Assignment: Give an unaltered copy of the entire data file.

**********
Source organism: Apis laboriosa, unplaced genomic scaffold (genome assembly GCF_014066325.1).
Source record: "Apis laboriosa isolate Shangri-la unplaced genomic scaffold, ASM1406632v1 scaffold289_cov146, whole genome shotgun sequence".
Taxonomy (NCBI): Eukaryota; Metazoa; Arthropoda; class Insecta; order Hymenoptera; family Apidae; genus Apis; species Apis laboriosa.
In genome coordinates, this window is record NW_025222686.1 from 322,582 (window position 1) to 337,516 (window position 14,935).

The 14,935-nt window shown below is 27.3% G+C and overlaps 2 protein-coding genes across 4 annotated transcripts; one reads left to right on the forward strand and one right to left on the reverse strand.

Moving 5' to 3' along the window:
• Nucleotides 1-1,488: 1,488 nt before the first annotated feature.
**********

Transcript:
Source organism: Apis laboriosa, unplaced genomic scaffold (genome assembly GCF_014066325.1).
Source record: "Apis laboriosa isolate Shangri-la unplaced genomic scaffold, ASM1406632v1 scaffold289_cov146, whole genome shotgun sequence".
Taxonomy (NCBI): Eukaryota; Metazoa; Arthropoda; class Insecta; order Hymenoptera; family Apidae; genus Apis; species Apis laboriosa.
In genome coordinates, this window is record NW_025222686.1 from 322,582 (window position 1) to 337,516 (window position 14,935).

The 14,935-nt window shown below is 27.3% G+C and overlaps 2 protein-coding genes across 4 annotated transcripts; one reads left to right on the forward strand and one right to left on the reverse strand.

Moving 5' to 3' along the window:
• Nucleotides 1-1,488: 1,488 nt before the first annotated feature.